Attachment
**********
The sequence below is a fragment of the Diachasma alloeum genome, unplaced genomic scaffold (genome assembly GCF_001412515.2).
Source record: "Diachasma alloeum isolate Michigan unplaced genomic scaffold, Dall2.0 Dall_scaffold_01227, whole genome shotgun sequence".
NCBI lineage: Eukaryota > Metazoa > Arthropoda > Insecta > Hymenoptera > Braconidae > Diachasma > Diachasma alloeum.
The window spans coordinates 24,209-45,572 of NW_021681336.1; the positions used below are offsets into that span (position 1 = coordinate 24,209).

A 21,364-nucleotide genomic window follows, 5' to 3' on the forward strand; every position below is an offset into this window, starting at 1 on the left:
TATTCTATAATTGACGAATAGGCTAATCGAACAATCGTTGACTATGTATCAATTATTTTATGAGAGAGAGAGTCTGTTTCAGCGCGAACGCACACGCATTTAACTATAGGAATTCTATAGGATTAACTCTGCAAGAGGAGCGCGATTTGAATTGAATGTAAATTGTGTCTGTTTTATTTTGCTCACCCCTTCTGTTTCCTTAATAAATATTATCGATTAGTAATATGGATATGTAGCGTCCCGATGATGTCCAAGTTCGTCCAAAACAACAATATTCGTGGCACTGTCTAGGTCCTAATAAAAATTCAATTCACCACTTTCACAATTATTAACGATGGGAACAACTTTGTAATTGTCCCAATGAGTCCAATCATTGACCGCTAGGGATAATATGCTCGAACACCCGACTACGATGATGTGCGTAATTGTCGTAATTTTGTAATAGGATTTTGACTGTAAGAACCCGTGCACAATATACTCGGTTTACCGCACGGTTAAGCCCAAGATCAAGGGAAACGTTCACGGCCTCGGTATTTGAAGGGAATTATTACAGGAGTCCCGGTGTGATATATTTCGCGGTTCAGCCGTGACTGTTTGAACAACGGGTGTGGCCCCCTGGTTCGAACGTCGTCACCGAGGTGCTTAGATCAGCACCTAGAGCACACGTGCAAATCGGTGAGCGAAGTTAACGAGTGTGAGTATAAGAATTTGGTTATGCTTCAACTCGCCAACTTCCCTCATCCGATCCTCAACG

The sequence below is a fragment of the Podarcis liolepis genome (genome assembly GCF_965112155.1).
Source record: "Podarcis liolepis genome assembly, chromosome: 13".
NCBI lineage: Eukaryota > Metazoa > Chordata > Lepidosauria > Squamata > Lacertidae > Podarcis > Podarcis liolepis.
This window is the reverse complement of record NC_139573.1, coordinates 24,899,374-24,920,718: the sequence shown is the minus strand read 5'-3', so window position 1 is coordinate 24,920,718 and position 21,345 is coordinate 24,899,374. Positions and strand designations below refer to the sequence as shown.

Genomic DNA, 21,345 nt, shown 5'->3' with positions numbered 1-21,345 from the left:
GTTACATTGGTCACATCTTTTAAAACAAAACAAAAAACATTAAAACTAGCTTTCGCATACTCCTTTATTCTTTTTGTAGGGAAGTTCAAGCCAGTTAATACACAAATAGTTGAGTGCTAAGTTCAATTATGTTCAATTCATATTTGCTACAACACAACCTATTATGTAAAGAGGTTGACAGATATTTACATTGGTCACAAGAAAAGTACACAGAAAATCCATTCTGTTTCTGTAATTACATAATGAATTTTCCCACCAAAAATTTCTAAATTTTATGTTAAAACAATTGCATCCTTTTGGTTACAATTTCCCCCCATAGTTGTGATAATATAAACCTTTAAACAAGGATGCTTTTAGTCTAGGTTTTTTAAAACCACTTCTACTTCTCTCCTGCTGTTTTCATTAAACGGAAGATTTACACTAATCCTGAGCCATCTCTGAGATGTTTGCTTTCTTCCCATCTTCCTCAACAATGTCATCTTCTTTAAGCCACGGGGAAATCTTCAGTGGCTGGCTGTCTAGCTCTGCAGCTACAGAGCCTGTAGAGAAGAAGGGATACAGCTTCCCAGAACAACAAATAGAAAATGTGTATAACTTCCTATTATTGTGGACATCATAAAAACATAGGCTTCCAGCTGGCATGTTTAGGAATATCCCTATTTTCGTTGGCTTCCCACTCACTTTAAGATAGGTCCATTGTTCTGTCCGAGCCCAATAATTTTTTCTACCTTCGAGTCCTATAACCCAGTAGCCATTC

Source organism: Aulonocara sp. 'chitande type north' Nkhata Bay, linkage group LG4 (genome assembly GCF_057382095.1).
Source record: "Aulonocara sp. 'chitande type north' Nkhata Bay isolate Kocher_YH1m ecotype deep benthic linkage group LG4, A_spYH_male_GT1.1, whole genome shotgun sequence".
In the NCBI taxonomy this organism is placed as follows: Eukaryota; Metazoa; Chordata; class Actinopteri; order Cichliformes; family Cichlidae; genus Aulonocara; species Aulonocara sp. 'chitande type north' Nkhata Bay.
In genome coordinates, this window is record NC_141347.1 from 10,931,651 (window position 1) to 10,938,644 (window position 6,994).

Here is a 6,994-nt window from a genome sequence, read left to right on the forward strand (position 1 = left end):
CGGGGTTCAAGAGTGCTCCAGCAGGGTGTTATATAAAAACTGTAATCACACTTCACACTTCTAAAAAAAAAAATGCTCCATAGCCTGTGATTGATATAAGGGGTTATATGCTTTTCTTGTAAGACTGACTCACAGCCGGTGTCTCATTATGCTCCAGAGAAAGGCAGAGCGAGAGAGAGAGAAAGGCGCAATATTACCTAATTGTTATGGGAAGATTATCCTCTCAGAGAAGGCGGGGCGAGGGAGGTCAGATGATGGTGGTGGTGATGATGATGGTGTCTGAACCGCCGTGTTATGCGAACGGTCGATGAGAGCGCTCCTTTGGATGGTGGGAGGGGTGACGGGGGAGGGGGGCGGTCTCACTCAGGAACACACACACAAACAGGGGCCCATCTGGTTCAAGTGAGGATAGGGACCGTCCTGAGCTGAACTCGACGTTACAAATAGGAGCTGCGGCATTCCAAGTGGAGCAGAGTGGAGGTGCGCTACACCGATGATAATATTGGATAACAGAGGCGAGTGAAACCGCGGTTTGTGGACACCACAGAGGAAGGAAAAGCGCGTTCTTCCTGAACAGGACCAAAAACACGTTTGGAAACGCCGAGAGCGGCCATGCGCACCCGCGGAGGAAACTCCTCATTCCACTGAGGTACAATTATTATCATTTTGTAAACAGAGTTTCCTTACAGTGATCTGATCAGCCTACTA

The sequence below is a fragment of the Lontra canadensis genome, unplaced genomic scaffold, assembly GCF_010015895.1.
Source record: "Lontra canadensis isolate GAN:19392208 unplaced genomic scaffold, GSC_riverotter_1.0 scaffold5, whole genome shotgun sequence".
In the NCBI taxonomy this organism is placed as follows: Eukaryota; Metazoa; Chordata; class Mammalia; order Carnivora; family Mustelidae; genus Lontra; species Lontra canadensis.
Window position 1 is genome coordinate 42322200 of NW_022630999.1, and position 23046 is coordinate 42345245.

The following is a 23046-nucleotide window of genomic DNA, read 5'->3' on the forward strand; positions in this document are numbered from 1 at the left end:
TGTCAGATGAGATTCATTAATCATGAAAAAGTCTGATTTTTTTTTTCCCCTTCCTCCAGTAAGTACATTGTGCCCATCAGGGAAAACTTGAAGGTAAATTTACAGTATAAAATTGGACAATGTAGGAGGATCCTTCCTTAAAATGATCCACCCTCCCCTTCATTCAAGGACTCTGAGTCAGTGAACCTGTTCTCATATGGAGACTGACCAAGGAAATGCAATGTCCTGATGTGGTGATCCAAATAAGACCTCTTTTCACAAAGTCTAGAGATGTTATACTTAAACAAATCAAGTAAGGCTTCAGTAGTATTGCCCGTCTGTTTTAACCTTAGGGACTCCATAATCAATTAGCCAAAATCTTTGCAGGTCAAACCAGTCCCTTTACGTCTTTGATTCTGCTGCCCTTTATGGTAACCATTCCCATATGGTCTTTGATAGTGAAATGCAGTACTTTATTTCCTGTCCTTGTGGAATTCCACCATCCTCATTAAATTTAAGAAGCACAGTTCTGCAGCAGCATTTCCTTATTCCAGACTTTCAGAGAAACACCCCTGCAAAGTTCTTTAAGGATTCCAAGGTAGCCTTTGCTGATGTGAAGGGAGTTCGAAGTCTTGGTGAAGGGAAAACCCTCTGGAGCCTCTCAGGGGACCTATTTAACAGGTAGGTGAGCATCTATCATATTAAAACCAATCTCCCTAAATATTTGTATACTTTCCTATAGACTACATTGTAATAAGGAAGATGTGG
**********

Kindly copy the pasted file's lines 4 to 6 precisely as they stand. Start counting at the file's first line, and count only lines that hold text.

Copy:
The window spans coordinates 24,209-45,572 of NW_021681336.1; the positions used below are offsets into that span (position 1 = coordinate 24,209).

A 21,364-nucleotide genomic window follows, 5' to 3' on the forward strand; every position below is an offset into this window, starting at 1 on the left:
TATTCTATAATTGACGAATAGGCTAATCGAACAATCGTTGACTATGTATCAATTATTTTATGAGAGAGAGAGTCTGTTTCAGCGCGAACGCACACGCATTTAACTATAGGAATTCTATAGGATTAACTCTGCAAGAGGAGCGCGATTTGAATTGAATGTAAATTGTGTCTGTTTTATTTTGCTCACCCCTTCTGTTTCCTTAATAAATATTATCGATTAGTAATATGGATATGTAGCGTCCCGATGATGTCCAAGTTCGTCCAAAACAACAATATTCGTGGCACTGTCTAGGTCCTAATAAAAATTCAATTCACCACTTTCACAATTATTAACGATGGGAACAACTTTGTAATTGTCCCAATGAGTCCAATCATTGACCGCTAGGGATAATATGCTCGAACACCCGACTACGATGATGTGCGTAATTGTCGTAATTTTGTAATAGGATTTTGACTGTAAGAACCCGTGCACAATATACTCGGTTTACCGCACGGTTAAGCCCAAGATCAAGGGAAACGTTCACGGCCTCGGTATTTGAAGGGAATTATTACAGGAGTCCCGGTGTGATATATTTCGCGGTTCAGCCGTGACTGTTTGAACAACGGGTGTGGCCCCCTGGTTCGAACGTCGTCACCGAGGTGCTTAGATCAGCACCTAGAGCACACGTGCAAATCGGTGAGCGAAGTTAACGAGTGTGAGTATAAGAATTTGGTTATGCTTCAACTCGCCAACTTCCCTCATCCGATCCTCAACG